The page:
The latest legislative amendments on private international law and property ownership are promising for foreign investors, while Kosovo’s renewable energy investments are on the rise, according to Vokshi & Lata Senior Partner Adem Vokshi.
"Kosovo’s legislative landscape has been changing recently," Vokshi begins. "In September, legislation related to private international law was introduced in Kosovo for the first time." According to him, until now, "former Yugoslavian regulations were applied to this area, but the recent law incorporates EU principles and eases the process of accepting and executing foreign decisions."
Vokshi believes that the new law will have a positive impact on businesses. "There are regulations defining competent courts in case of disputes and, if another country’s judicial body will be competent, such decisions will be enforceable in our country," he notes. "This will have a great impact on businesses, especially foreign companies doing business with Kosovo."
"Another great development in Kosovo is the recognition of the property rights of foreign citizens," Vokshi adds. "Previously, foreign citizens had trouble owning land and business premises. The new law introduces the principle of reciprocity and, depending on the other country’s regulations, the citizens of those countries can now own and invest in real estate."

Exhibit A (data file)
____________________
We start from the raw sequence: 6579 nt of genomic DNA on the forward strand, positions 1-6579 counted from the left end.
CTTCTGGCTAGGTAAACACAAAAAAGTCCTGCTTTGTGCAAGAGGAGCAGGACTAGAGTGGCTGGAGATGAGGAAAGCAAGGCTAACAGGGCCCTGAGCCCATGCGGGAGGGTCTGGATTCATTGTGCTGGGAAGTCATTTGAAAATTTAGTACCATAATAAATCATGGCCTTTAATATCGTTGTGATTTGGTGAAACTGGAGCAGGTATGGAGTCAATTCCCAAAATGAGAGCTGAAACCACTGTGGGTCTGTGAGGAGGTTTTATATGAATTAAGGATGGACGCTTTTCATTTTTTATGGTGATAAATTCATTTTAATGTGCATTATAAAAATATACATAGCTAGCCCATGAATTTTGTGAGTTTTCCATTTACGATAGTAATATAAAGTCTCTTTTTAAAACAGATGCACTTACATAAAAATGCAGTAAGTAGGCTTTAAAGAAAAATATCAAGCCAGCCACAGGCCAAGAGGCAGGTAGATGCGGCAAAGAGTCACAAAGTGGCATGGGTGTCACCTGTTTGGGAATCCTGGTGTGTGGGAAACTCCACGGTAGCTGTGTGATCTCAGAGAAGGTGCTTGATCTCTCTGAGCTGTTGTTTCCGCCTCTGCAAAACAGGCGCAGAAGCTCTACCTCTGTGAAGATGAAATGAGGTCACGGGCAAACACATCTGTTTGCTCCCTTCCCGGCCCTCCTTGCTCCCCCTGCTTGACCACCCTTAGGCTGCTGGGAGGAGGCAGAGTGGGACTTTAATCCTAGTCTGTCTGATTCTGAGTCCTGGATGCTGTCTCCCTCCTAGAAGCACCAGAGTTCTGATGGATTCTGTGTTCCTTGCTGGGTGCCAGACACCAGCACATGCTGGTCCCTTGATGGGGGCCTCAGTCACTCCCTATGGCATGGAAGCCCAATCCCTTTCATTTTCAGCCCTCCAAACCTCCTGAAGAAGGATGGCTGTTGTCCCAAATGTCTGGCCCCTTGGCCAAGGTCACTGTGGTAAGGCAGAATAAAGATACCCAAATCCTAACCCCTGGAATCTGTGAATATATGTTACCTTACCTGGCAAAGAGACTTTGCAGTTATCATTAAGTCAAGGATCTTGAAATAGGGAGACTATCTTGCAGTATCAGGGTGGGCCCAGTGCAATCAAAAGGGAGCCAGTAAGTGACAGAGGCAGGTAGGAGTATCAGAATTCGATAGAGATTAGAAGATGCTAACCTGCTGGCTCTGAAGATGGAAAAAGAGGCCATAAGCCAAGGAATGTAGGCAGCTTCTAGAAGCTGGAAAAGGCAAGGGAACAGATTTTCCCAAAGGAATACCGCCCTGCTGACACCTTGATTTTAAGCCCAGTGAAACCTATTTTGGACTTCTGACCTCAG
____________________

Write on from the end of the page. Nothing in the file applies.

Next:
Additionally, Vokshi highlights that a new commercial court started working and issuing decisions. "The first decision was published around September," he says, adding that "there is still a lot of work to do but, hopefully, it will change how commercial disputes are decided and make the process faster."
"In terms of other developments, it is interesting to see how politics influences doing business," Vokshi adds. "The Russian invasion of Ukraine, similarly to many European countries, affected Kosovo’s energy market and client work in general," he notes. "There are more new projects in renewable energy, including not only private investments but investments supported by the state. Soon we are expecting an auction for a 100-megawatt solar project."
Overall, Vokshi says, because of the political situation between Kosovo and Serbia, there is a perception of fear to invest in Kosovo. "Looking at it from the ground, we have a different insight – despite the political situation, the market is not as fragile as presented by the media, and the political instability is not affecting citizens as much," he notes. "They want progressive politics and western standards of living. Similarly, foreign investors are not and shouldn’t be afraid to invest in our jurisdictions."